Bearclaw Bear Spray Holster Details
• FDM 3D-printed with PETG filament • Water, Heat, and UV resistant • Holds 8 oz bear spray canisters • 3 mounting configurations: Left Pull, Right Pull, and Straight Pull • Mounts at bottle cage mounting locations, with zip ties, or with the BearGrip Strap System • Bearclaw bear spray holster price: $45.00 USD
• BearGrip strap system available for alternative mounting • FDM 3D-printed with TPU filament • BearGrip strap system price: $35.00 • More info at bearclawholster.com • Available online at jefe.bike
Five models will be available soon.
Okay yes, that is a bike-mounted, 3D-printed handgun holster. I'm sure I'm going to regret including this when my whole team storms off the job after having to moderate the comments, but regardless of what you think of carrying a gun on your bike, it's too wild not to share. Chuck from Bearclaw has just started selling these yet, and he says he's gotten a lot of interest from the e-bike/hunter market as well as those who do big rides in grizzly country and believe that more safety is better safety.
It's very cool, but personally, I think I'll stick with bear spray. And if I'm honest, when a griz charges I'm most likely just doing a poo in my pants and accepting my fate.
Bearclaw Gun Holster Details • FDM 3D printed with PETG filament • Water, Heat, and UV resistant • Mounts with 3 included zip-ties to left or right side of bike • 5 be available: Glock G20/G29/G40/G21/G30/G41, Glock G17/G19/G34/G22(not gen 5)/G27 (not gen 5)/G44, Glock G43X/G48, Sig P365/P365XL (w/ red dot), Springfield XD-10/XDME 10 (w/ red dot) • Price: $73.00 • Reach out at bearclawholster.com
Holds a couple of C02 canisters and a multitool/tube.
Flexible filaments are so cool.
The UK's Cycle Solvers is about to launch this clever little frame wrap that holds two C02 canisters and a multitool/tube. It's quite cleverly printed because it has a rigid ASA spine for the C02 clip and strap locks, but it's inserted into a TPU sleeve that also acts as a frame strap. It's done by pausing the print halfway, inserting the rigid part, and then over-printing it. It's still in final testing and iteration, but once it's live you'll be able to find it at cyclesolvers.co.uk.
Dosenbier Can Holders
Studies show that 90% of 3D-printed accessories revolve around beer and weed.
25ml, 330ml, 344ml, 440ml and 500ml options available.
Custom colors and designs available.
The Dosenbier can holder does what it says on the tin: holds cans. On your bike. It's super clever, using the lip of the can to hold it tight. Dosenbier has recently updated the design to require less clearance angle to snap the can into place. There are also options to attach it with zip-ties — even on some frames where a full bottle wouldn't fit. The maker claims the design has survived everything from enduro races to the Megavalanche — which is pretty damn impressive.
• 25ml, 330ml, 344ml, 440ml and 500ml sizes available • Custom colors, designs, and hole patterns available • Attaches via bottle cage mount or zip-ties
• Price: the 0,33l version is 15€ and the 0,5l version is 17€ • An online shop will launch in the next few weeks, but in the meantime, they're available directly via @teamdosenbier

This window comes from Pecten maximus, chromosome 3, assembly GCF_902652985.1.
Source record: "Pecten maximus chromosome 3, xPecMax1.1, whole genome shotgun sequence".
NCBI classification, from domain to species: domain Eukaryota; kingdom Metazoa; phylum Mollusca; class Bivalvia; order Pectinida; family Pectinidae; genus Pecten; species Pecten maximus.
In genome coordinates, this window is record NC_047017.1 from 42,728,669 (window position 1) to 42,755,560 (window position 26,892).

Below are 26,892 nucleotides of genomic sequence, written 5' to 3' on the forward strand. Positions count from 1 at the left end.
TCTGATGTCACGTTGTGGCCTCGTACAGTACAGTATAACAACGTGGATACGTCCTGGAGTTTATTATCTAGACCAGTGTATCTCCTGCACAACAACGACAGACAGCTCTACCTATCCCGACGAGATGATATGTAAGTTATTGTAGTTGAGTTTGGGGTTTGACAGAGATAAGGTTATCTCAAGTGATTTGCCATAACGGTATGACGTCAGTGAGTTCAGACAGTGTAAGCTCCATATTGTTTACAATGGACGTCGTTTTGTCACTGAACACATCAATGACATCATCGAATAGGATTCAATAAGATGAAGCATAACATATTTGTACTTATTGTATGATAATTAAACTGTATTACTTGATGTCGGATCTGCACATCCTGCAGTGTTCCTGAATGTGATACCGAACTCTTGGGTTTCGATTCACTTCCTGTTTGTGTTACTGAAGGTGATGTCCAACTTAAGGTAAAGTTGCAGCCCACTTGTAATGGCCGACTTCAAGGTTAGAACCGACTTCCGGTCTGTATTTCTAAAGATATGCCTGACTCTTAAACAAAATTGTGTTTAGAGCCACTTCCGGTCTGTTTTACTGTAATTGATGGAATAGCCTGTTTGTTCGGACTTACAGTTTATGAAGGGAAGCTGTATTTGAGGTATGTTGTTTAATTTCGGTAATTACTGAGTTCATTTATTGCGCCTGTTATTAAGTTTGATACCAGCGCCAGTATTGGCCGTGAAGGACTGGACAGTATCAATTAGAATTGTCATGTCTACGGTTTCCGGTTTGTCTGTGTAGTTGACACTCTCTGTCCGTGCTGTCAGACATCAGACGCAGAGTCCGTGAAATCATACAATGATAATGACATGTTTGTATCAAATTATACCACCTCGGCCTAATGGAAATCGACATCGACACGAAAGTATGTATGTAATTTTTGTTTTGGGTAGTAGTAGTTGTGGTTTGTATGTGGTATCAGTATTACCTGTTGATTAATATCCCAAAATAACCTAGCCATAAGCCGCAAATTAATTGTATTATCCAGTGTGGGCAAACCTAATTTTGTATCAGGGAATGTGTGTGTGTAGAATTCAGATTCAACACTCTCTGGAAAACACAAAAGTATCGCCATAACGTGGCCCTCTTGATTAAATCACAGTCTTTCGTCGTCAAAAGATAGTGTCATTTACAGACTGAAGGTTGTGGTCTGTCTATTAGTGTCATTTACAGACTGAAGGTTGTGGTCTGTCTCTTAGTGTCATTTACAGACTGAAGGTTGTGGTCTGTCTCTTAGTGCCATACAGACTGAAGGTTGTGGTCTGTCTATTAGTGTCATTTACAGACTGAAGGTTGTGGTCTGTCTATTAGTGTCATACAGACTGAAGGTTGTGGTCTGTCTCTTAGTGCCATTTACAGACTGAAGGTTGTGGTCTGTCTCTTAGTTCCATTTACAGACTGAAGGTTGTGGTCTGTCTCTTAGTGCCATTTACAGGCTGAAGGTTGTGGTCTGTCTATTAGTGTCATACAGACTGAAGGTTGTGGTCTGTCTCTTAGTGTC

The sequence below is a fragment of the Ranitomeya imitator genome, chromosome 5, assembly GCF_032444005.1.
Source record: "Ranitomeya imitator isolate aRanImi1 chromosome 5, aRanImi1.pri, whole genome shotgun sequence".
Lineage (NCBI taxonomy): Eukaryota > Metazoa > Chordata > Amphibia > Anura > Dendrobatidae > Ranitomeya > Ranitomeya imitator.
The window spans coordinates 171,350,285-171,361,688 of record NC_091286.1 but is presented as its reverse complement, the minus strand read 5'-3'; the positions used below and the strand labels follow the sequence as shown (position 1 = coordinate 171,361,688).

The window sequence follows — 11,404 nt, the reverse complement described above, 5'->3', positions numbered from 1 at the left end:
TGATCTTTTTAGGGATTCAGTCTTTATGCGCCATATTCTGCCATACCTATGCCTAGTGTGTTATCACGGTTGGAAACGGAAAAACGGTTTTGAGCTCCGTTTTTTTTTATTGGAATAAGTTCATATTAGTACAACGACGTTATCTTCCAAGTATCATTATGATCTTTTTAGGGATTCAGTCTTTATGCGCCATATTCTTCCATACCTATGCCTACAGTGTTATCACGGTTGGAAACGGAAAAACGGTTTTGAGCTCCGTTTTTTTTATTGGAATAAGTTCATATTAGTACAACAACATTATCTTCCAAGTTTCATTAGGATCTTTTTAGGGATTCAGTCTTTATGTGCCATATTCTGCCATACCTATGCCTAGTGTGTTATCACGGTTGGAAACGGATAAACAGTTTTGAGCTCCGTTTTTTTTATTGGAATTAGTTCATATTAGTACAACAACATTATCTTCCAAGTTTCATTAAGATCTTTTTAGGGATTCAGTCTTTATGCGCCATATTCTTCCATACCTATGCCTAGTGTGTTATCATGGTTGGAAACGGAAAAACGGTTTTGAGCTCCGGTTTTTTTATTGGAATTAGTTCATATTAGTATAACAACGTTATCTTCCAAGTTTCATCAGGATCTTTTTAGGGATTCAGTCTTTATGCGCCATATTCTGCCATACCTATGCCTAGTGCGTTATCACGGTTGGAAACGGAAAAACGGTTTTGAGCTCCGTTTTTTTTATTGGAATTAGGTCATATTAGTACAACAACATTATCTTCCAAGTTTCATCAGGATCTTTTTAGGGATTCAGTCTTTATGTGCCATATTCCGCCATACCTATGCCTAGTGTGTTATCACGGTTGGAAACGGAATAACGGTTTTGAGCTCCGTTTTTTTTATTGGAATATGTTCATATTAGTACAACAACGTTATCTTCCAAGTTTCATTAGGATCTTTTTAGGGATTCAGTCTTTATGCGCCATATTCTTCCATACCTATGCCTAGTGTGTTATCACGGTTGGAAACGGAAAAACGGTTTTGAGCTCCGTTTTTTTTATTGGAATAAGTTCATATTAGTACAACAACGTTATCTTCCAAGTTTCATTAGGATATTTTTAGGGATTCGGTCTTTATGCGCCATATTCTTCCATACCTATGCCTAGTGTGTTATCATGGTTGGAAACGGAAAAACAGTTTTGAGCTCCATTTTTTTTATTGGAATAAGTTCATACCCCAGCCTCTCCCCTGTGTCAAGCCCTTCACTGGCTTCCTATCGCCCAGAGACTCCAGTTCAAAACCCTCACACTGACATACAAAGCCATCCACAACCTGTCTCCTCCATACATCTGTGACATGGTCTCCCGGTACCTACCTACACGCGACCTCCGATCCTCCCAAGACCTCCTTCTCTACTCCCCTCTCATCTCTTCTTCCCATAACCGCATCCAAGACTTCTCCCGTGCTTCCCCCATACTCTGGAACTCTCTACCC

Momentum Cycle Tools
The bearing kits
Momentum Cycle Tools 3D-prints bearing presses in Quebec City, Canada. They've recently launched an updated version of all their bearing press kits so that they now apply pressure only on the outer race of the bearings. They offer an aluminum crank and a variety of 3D-printed bearing press kits.
• Crank includes anodized aluminum handles and 100mm stainless steel threaded rod • Bearing kits specifically made for suspension bearing maintenance • Bearing numbers are engraved on each part, and identified with "EXT" and "INS"
• INS section applies pressure only on the outer race to protect your new bearings • Developed and made in Canada • Price: $68 CAD for the crank, bearing press kits from $16 CAD • More info at momentumcycletools.com
What were you making when you were in Grade 9? Probably just fart jokes.
TPU is so cool to work with.
Fits all kinds of stuff.
Jack Lauzon is a Grade 9 student on Vancouver Island and has been 3D-printing stuff for a little while now. He was selling firewood to make some bike money, and Emory from Farside Components offered up his own original gear pouch files for Jack to put his own twist on. Since then Jack has made some improvements and has started selling them through local shops and Instagram.
The accessibility of 3D-printing is opening up all kinds of opportunities, and I look forward to what Jack and other entrepreneurial middle-schoolers create in the next few years. Absolutely awesome.
Hope Open Source Tools
Piston service tool
Full pad spacer
Thin pad spacer
Piston seal service tool
This doesn't quite fit into the 3D-printed things for sale theme of the article, but I did want to mention that earlier this year Hope Tech released a bunch of open-source 3D printed tools for their brakes. They've released printable files for a thin pad spacer, full pad spacer, piston service tool, and piston seal service tool for the E4/RX4+ Caliper, V4 Caliper, and X2 Caliper. They recommend printing with PETG at >70% infill, and have excellent, detailed instructions on hopetech.com.
This is a great trend and I hope to see more brands provide open-source tools for home mechanics.
Two is one and one is none. Side mount option.
Matthew Fairbrother's 2022 adventures are legendary at this point, riding inhuman distances to attend EWS races. At some point, he ran out of AXS batteries and had to ride single-speed for a day, so Eric from Jank made him a spare AXS battery holder. It's available now in three mounting configurations. Super handy!
Matthew Fairbrother rocking the AXS spare and a Jank soda holder. Photo: Sven Martin courtesy Jank Components
• Holds a spare AXS battery (not included) • 3D printed with NylonX filament • Mounts under your bottle cage with horizontal, vertical, or side-mounted options
• ~16g each • Made in Bellingham, Washington • Price: $24.99 USD • Available now at jankcomponents.com
Pike/Lyrik/Yari volume spacers
Float X2 volume spacers.
DPX2 volume spacers
Bounce Cycles/Profin use 3D-printing to make tooling and volume spacers. They also use 3D-printing to make tool cases for their products such as their CNC Garmin mount and Fox-compatible spring/damper tools.
Frank at Bounce says the material they use is minimum 95% recycled locally sourced PETG, which is itself widely recycled. They'd wanted a packaging option that was robust, made from recycled products, and could be recycled again—with light infill and very little energy consumption during printing, printed cases seemed an obvious answer.
He also printed up a visual prototype of a 5-axis CNC generative design stem. I wonder how far I'd make it...